Welcome back! I have been thoroughly enjoying writing up these posts to sit alongside some Photography I have been doing at home. (It’s currently lockdown in the UK due to Corona Virus and I have been itching to get shooting again, so I am using this time to get creative at home)

This shoot is a very simple shoot consisting of a model (my housemate! – you can use anyone in your home for this or even an object), a bedsheet, a camera (of course!) and some daffodils! This is your chance to get creative.

For today’s prop, I have decided to use some daffodils that I picked up for £1 at my local supermarket. I love shooting with flowers and today was a particularly beautiful day with the light so I grabbed my camera and my housemate and started shooting!

All of the images for this shoot were shot on a Canon 5D mk IV with a 24-70mm 2.8 lens.

What you need:

  • Model/object
  • Any type of flower – I used some Daffodils
  • Bedsheet as a backdrop (you can use your garden fence, blanket or lay your model down on the grass and shoot from above)

Step One: Positioning I started by placing a bedsheet on part of the fence that caught the sunlight. I was shooting around 3 pm as the sun was lower in the sky, reducing the chances of overexposure in the reflection of the white bedsheet and shirt.
For the first initial shots, I positioned Seppie so that half of her face was in direct sun and the other half was in the shadow – I love the effect this creates to your subjects face, it also adds a lot of dimension to an image. (You can play around with highlights/shadows later in post-production if you want to reduce the contrast between the two.)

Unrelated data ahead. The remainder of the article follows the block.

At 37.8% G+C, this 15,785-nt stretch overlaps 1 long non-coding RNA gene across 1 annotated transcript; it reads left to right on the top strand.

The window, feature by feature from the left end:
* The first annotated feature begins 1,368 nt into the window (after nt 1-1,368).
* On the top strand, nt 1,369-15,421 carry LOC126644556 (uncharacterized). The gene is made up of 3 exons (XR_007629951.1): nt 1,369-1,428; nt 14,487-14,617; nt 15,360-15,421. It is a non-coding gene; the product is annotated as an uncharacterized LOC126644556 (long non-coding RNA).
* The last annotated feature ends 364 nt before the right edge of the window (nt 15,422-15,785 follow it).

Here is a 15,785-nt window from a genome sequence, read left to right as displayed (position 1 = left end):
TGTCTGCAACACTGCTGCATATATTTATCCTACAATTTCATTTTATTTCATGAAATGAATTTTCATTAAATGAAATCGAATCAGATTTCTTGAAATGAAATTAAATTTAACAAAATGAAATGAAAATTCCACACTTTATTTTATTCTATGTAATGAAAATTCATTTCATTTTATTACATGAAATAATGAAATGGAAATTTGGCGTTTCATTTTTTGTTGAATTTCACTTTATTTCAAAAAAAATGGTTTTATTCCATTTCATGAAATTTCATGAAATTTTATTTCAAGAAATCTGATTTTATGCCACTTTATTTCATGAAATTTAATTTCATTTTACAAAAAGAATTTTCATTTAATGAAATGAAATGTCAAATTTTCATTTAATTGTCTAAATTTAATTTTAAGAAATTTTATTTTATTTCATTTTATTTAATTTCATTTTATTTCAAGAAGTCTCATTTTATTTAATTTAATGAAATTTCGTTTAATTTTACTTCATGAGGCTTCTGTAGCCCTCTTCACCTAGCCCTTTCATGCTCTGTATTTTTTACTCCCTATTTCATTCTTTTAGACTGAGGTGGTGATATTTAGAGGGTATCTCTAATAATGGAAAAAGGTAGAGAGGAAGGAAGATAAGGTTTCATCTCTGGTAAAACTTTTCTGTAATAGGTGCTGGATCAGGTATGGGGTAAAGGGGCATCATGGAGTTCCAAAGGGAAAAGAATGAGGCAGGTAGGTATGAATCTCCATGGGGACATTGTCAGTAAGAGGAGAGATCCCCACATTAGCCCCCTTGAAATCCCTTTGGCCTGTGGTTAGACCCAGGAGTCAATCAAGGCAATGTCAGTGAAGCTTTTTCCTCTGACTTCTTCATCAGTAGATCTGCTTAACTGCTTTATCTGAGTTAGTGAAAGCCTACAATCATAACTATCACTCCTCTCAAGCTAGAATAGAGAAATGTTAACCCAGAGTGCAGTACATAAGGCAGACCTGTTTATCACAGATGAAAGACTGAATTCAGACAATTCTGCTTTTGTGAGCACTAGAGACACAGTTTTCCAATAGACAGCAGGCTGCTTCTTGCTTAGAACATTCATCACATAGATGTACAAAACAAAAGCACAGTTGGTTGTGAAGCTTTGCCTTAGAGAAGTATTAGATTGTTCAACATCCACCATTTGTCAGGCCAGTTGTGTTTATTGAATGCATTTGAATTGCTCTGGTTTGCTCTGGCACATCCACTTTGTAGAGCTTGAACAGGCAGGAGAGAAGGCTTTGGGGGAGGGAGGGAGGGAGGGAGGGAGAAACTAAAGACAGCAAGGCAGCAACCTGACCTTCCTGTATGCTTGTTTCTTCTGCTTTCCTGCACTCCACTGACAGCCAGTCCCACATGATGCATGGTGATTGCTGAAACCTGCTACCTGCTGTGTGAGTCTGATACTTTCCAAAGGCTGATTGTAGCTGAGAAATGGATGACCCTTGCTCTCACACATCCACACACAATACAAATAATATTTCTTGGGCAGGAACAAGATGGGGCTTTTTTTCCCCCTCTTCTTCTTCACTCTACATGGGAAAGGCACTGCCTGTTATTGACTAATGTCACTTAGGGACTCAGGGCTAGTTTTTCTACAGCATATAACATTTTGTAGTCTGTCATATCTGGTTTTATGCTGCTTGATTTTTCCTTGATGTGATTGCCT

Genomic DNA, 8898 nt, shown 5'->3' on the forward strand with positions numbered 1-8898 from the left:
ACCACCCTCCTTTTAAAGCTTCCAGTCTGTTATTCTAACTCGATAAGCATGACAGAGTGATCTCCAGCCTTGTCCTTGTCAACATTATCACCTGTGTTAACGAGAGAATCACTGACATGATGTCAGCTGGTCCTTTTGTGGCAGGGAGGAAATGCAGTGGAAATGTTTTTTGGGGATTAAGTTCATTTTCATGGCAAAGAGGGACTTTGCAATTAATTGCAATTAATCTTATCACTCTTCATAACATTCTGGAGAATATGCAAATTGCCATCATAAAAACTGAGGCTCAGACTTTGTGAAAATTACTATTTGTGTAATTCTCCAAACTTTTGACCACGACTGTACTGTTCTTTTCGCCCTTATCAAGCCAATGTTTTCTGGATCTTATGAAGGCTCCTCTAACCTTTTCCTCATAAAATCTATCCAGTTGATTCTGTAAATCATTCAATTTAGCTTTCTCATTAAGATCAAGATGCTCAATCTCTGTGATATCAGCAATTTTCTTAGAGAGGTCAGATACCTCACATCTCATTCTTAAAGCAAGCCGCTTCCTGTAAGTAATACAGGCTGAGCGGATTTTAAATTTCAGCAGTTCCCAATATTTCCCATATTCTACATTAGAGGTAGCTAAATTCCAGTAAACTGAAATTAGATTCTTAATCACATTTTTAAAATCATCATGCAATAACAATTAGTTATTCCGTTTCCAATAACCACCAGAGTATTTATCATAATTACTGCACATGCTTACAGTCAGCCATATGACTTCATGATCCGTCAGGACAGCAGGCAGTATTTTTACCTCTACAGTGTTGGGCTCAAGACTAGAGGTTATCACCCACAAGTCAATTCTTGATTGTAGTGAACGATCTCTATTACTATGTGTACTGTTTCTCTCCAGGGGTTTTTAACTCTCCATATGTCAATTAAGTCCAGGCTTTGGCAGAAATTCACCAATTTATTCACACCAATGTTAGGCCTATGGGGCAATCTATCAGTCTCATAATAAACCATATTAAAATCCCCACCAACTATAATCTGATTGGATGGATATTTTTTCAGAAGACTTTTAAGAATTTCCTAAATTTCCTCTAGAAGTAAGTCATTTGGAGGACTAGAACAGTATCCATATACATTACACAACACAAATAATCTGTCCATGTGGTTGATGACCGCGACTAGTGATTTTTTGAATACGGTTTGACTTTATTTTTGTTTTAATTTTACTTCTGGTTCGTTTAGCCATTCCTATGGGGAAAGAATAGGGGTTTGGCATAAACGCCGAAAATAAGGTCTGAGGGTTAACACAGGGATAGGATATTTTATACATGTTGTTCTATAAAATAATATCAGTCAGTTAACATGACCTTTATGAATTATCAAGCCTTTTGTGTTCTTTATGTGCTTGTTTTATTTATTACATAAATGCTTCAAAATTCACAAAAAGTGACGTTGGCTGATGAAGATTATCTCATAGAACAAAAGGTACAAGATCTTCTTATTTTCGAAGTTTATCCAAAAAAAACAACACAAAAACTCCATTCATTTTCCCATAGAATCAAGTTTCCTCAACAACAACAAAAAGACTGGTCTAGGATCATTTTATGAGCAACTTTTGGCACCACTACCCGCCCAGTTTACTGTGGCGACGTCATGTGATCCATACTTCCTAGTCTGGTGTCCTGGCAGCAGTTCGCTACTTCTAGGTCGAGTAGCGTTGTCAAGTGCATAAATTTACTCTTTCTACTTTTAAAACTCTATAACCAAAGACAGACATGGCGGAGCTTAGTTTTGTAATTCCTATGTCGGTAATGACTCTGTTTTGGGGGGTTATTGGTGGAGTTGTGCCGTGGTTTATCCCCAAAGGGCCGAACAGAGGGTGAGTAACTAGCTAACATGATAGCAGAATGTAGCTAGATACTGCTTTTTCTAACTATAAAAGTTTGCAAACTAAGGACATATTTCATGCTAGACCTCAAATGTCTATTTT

Step Two: Bring your flower/s into frame Play around with using the flower/s – get your model to hold the daffodils and play around with the light entering the image. Below is an example of Seppie holding one Daffodil in the background and myself holding one in the foreground to create dimension and blur to the image.

You can also create quirky images like covering the model’s features with the flowers or adding movement – maybe taking some petals off and play around with them falling whilst you shoot. You will need to set your camera to continuous shutter to help capture the falling petals.

Step Three: Camera angles Change up those camera angles! It’s so easy to get comfortable and confident with the same angles. Challenge yourself – shoot from down below looking up and see the difference this makes. Maybe take a wider lens and have more of your subject in frame. You could even take a portrait lens such as a 50mm 1.2 and create some super close up and intimate shots. Experiment and see what works for the situation you’re in! This is a great time to try new things and see what you enjoy creating!

Below are some of my before and afters: I added a warmer look to the image and deepened the contrast slightly so that there was more dimension to the final photos.

Lydia Collins

Author Lydia Collins

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